On the surface of the Red Planet, normal bodies of water cannot exist for long periods of time under today’s conditions. It’s possible, however, that very salty “puddles” or reservoirs of liquid (“brines” in technical language) could remain stable on or just below the surface for some amount of time, especially during the Mars spring and summer months, when ice deposits thaw. Whether these puddles are suitable for life as we know it, however, remains questionable.
In 2018, reports sparked headlines that these brines might have conditions that are friendly to life after all. One factor speaking for this was that oxygen would dissolve very well in the brines under the conditions prevalent on Mars. While our neighboring planet’s atmosphere has only 0.145 percent oxygen (Earth: 21 percent), the brines might be relatively rich in oxygen and could therefore provide a foundation for life for microorganisms.
A study published in Nature Astronomy, however, now strongly damps such hopes. In a thermodynamic model of the Mars surface, researchers show that such salty puddles could exist on up to 40 percent of the Mars surface down to the equator at least for up to six hours and for more than 2 percent of a Mars year – at a depth of 8 centimeters below the surface even for up to 10 percent of the Mars year. They also show, however, that the water in these puddles would be much too cold for life, specifically down to -48 degrees Celsius. The high salt content would indeed keep the liquid from freezing, but terrestrial life could not exist under those conditions.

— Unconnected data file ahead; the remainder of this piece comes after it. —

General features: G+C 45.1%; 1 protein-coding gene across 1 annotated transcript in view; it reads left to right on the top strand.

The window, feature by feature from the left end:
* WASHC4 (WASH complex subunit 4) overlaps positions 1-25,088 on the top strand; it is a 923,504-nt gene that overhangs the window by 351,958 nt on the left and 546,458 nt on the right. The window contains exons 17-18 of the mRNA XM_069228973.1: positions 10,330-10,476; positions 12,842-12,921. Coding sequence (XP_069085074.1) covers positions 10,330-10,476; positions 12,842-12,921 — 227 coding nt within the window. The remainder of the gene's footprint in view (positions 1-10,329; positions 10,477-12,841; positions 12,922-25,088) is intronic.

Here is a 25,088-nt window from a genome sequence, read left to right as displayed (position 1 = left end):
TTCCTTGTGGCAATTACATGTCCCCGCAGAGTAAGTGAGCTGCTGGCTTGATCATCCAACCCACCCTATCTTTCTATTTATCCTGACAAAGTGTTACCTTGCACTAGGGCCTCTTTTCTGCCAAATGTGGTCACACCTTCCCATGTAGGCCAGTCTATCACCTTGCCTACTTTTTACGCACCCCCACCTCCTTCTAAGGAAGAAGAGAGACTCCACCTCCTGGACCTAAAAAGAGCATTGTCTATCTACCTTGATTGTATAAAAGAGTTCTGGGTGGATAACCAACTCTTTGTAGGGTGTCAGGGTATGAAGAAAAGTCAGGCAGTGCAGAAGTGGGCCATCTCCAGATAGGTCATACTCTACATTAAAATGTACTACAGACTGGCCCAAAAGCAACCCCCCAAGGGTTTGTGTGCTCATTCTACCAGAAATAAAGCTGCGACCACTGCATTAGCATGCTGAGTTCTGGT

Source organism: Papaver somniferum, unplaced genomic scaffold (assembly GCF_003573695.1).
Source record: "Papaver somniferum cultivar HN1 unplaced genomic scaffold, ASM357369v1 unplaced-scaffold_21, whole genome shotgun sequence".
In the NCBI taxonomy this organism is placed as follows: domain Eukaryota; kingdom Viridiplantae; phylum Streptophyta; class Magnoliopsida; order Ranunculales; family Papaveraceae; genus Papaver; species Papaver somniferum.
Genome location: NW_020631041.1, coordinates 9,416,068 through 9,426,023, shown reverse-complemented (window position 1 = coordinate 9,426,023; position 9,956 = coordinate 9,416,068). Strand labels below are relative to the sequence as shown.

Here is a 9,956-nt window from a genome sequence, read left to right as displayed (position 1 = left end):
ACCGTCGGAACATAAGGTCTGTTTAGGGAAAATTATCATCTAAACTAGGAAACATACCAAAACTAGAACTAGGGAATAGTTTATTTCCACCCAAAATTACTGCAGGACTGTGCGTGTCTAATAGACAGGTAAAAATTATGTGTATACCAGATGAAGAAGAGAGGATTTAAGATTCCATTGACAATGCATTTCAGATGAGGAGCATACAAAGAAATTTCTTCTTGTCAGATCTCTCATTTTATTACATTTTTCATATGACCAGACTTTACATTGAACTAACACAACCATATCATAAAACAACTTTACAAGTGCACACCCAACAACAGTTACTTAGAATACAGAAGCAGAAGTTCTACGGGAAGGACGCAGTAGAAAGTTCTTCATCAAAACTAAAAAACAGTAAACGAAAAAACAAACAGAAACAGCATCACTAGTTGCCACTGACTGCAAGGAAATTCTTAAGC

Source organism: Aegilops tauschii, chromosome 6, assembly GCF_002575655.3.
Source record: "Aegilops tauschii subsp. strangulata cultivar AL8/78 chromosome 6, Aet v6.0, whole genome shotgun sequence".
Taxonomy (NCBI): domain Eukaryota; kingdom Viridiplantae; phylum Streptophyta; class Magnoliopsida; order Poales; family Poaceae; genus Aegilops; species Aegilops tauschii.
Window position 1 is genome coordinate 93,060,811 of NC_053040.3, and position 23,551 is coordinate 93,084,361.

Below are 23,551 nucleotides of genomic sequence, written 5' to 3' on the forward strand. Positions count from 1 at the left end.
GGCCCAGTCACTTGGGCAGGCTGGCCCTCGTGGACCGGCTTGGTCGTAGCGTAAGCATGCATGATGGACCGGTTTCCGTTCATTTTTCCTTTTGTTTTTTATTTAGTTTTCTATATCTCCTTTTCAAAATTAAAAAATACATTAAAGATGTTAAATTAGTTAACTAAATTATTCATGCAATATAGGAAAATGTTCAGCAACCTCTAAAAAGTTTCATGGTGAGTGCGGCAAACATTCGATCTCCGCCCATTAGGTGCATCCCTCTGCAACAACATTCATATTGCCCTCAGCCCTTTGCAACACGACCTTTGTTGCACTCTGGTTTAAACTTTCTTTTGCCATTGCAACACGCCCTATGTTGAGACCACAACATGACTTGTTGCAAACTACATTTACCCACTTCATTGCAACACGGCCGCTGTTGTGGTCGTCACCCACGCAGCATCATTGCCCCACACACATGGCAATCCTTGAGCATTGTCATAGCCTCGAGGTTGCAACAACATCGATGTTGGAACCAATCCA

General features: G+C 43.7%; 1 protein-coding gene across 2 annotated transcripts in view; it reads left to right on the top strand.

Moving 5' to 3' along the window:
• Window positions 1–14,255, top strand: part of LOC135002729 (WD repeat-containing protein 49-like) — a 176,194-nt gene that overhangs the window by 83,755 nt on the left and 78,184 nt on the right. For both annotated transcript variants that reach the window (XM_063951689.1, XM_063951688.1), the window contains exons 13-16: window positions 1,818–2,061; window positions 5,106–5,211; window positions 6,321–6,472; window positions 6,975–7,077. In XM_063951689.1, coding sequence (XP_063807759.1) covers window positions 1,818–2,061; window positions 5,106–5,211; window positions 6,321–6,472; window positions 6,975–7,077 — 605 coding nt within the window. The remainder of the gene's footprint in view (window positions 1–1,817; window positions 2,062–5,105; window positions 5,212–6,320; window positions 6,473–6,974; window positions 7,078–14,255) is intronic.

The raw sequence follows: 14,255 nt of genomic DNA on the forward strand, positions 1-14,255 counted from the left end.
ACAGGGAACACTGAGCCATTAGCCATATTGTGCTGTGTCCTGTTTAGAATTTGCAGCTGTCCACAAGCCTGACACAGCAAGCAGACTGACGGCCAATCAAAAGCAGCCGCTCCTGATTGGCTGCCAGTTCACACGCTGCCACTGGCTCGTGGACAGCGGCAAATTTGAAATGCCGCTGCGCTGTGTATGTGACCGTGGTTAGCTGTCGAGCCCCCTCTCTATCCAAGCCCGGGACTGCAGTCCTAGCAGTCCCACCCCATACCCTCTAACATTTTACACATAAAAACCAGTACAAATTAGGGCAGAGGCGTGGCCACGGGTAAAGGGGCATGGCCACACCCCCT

This also represents good news, however, at least in one respect: we don’t have to worry about contaminating Mars with terrestrial bacteria, because terrestrial bacteria could not survive those conditions (which actually means an all-clear for terrestrial space travel). However, this doesn’t mean that we don’t have to worry about killer Martian bacteria adapted for long-term survival. There’s still plenty of science left for new Mars horror novels.